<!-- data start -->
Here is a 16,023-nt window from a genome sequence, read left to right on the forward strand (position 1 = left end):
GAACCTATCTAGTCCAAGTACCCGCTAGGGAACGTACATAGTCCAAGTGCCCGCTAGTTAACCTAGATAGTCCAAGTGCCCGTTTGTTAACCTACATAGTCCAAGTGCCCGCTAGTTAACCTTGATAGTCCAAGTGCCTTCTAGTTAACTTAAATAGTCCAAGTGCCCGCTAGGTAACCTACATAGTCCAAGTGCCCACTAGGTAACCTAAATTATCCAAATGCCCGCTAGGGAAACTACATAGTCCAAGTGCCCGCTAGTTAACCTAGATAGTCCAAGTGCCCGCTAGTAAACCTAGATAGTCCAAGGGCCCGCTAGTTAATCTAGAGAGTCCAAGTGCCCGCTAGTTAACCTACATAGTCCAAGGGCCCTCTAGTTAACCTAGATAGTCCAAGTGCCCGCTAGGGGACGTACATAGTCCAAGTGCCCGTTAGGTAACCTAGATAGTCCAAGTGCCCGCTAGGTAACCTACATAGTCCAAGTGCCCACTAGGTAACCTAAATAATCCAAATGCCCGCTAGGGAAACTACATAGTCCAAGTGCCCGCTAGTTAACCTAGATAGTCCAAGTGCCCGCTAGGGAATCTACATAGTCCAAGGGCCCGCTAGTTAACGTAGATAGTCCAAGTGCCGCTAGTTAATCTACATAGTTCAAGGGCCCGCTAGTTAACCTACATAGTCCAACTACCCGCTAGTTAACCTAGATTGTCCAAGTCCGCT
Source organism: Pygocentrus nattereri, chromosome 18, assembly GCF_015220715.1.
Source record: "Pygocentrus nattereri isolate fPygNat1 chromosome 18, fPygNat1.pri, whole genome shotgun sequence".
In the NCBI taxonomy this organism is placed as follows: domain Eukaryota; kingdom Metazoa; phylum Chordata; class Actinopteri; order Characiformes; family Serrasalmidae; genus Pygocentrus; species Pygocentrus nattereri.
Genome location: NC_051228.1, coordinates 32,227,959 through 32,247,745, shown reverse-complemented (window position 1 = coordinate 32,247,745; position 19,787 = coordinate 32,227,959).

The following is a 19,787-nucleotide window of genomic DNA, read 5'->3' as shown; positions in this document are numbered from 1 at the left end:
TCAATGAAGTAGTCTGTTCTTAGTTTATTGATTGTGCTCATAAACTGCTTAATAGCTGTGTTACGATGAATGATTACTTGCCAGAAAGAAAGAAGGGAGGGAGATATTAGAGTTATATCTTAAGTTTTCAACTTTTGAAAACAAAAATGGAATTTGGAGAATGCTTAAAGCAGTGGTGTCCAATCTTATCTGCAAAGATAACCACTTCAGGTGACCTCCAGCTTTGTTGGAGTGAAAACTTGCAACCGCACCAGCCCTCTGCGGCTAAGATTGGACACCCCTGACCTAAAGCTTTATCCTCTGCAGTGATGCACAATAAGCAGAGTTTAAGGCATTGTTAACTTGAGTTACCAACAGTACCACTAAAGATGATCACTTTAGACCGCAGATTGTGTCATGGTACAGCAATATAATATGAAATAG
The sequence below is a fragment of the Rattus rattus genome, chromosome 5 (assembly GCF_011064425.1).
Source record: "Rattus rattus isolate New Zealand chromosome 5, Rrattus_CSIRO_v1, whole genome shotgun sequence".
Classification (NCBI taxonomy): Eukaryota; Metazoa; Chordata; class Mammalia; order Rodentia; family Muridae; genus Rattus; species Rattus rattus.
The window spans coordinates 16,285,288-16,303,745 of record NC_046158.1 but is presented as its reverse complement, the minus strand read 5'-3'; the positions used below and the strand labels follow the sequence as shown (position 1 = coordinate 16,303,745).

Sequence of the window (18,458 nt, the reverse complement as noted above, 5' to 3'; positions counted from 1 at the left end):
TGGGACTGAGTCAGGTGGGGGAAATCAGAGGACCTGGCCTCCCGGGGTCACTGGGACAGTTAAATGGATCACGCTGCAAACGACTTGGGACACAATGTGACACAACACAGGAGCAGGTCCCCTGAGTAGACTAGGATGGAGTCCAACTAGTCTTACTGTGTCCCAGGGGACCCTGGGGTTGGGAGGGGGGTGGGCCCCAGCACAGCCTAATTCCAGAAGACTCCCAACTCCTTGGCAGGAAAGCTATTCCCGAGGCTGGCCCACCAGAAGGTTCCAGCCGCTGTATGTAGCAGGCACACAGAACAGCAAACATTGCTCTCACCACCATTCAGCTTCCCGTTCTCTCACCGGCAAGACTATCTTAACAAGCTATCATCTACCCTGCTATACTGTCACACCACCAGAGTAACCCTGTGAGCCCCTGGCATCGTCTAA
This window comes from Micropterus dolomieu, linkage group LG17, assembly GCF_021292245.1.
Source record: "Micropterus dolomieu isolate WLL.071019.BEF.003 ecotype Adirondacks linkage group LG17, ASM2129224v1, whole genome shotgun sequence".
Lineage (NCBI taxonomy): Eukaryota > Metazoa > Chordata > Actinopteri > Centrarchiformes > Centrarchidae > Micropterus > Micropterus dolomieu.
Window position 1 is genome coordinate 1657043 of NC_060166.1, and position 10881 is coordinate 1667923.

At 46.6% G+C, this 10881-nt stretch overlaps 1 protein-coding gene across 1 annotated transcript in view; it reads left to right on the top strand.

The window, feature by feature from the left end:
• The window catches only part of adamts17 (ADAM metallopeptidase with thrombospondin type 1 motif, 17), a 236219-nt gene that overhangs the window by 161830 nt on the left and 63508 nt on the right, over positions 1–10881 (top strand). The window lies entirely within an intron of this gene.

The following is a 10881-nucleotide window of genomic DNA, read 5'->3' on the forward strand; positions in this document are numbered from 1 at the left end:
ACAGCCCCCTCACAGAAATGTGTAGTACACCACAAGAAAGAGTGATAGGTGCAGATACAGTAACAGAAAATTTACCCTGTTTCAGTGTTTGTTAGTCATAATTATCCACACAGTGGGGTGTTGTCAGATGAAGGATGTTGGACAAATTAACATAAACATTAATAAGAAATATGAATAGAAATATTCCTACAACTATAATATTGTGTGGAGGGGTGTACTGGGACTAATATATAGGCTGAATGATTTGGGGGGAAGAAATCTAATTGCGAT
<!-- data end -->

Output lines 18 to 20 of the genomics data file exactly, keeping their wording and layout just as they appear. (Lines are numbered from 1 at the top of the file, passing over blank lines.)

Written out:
Window position 1 is genome coordinate 1657043 of NC_060166.1, and position 10881 is coordinate 1667923.

At 46.6% G+C, this 10881-nt stretch overlaps 1 protein-coding gene across 1 annotated transcript in view; it reads left to right on the top strand.

The window, feature by feature from the left end: